Clothes for COPD: Tips for Dressing Yourself With COPD
When you’re diagnosed with COPD, you’re given a lot of information and education.
For example, “You should use this inhaler in the morning and evening. You should use this inhaler when your symptoms flare up. If you need to use them both at the same time, use this one first.”
Or, “There are many things that can trigger your COPD to flare up. You’ll find that many things on this list will flare your symptoms – and some things won’t. You should avoid as many of these as possible, at least until you know what is going to trigger your symptoms.”
And most importantly, “Here’s a list of signs and symptoms when you need to seek emergency medical attention!”
But has anyone ever told you that the way that you dress can ease your COPD symptoms? Yes – your clothing can make all the difference!
Tips for Dressing
First, enlist some help. This may take a while – and you’ll want to conserve your energy. Ask a friend or family member for assistance – and ensure that it is a person who will give you an honest opinion.
You’re going to want to look over your wardrobe carefully. Look at your undergarments. Is that bra a bit tight? How about that shirt? What about those pants? If anything is very fitted around the torso and the waist, chances are good that it will be uncomfortable when your symptoms are acting up. Toss it out, pass it on to a friend, or donate it.
Once you’ve decided on what to keep and what to get rid of, it’s time to shop! Here are some tips on what to look for (or for what to have a friend or family member look for):
- Look for socks that do not have tight bands. These types of socks can restrict your circulation. This does NOT include pressure support stockings that your physician may have prescribed for you, of course!
- Men may prefer to utilize suspenders to hold up their pants rather than a belt. Suspenders may put less pressure on the waist and may also utilize less energy to put on.
- Tight bras may put too much pressure on the chest. Instead, look for flattering camisoles with pretty details, like lace. If you’re well-endowed, a sports bra or a bralette may be more comfortable on your chest than a traditional bra, while still offering your chest support.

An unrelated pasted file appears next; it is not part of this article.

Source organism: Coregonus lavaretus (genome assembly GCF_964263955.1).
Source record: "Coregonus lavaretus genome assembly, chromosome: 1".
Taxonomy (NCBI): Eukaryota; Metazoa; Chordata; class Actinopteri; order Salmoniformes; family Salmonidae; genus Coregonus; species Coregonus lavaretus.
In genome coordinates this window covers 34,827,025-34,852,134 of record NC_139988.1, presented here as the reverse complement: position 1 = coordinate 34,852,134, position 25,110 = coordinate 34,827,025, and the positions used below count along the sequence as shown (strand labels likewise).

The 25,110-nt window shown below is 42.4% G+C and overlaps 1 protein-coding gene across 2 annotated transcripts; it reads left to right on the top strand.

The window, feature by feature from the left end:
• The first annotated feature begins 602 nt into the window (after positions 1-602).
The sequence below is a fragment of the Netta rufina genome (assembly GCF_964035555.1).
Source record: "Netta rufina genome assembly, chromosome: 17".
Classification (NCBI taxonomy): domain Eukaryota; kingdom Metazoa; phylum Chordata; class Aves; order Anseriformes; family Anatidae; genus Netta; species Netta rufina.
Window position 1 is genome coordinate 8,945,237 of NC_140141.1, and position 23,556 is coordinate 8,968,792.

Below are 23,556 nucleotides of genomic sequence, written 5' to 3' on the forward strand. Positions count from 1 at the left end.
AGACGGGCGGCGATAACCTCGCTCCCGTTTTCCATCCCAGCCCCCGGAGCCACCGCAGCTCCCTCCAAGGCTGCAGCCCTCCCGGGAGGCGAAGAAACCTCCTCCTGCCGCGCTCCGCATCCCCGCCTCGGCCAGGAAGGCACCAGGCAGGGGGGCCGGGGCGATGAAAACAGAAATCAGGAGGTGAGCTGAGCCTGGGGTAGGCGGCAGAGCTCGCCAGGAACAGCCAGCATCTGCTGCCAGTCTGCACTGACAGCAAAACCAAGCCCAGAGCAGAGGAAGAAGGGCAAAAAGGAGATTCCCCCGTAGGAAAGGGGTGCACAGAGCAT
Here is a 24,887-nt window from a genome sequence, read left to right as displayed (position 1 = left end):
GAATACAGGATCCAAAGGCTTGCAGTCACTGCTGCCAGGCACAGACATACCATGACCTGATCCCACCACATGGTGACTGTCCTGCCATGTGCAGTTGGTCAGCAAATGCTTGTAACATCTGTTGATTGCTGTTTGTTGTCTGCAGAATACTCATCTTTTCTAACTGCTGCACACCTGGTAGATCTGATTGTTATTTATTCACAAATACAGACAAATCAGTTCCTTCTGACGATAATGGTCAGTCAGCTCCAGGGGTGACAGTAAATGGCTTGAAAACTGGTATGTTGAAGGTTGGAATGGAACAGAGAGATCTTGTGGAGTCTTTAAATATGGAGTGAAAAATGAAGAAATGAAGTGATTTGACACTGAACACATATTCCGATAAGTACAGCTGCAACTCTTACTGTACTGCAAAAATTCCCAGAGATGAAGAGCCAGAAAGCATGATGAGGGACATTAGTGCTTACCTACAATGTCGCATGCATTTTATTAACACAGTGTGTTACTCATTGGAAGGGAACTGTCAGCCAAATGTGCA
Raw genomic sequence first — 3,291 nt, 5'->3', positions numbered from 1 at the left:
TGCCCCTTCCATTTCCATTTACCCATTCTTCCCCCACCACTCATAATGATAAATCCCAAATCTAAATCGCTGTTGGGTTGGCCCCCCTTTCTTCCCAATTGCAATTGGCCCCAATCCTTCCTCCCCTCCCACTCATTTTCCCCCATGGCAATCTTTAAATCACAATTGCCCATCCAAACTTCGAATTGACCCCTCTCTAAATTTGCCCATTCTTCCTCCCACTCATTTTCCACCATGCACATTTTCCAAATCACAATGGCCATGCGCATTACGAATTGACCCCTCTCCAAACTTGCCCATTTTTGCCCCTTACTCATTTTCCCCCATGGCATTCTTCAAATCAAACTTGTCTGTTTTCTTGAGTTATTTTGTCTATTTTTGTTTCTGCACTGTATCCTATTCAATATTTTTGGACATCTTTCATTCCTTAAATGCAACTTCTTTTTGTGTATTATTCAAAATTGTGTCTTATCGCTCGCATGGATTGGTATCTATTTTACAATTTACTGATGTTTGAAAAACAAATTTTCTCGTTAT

- Choose shirts with collars that are not tight. If your symptoms exacerbate, these types of collars can feel strangling. Instead, choose button-up shirts or shirts with scoop necks or v-necks.
- Choosing clothing that is loose-fitting in general may feel more comfortable.
Now that you’ve selected some clothing, here are some tips on energy conservation when you’re getting dressed:
- Bending over to put on your shoes, as well as tie them can be exhausting. Using lace-free, slip-on shoes can solve this dilemma. In addition, purchasing a shoehorn can also be helpful.
- Set out clothing the evening before. Having all the clothing you need in one location makes it easier when getting dressed!
- If you get easily tired while getting dressed, sit down on a chair or your bed. Dressing the bottom half of the body is often the most tiresome, so dress the bottom half first.
- Purchase a long-handled reacher – this can help you reach items such as socks when you’re getting ready!
Dressing Considerations in Hot and Cold Weather
We’ve discussed dressing for COPD in general. All of the above tips still apply, but there are things to consider in temperature extremes.
In hot weather:
- Wear a wide-brimmed hat to help keep the face and neck cool.
- Select clothing that is made of thin fabric.
- Your clothing should also be light colors – light colors do not absorb the sun as well, meaning that you will be more likely to stay cool!
In cold weather:
- You’ll want to dress in layers. Ensure that you have undershirts or long underwear. These extra layers ensure that your body stays warm.
- As with anyone else who ventures outside in cold weather, you’ll want to wear a hat, a warm jacket, and insulated boots.
- A scarf is important – a scarf can act as a barrier between your mouth and the cold air. This barrier can humidify the air and prevent allow your lungs to function better.
The Bottom Line…
Dressing in a certain way may not make or break your COPD, but it may improve how you feel on a daily basis.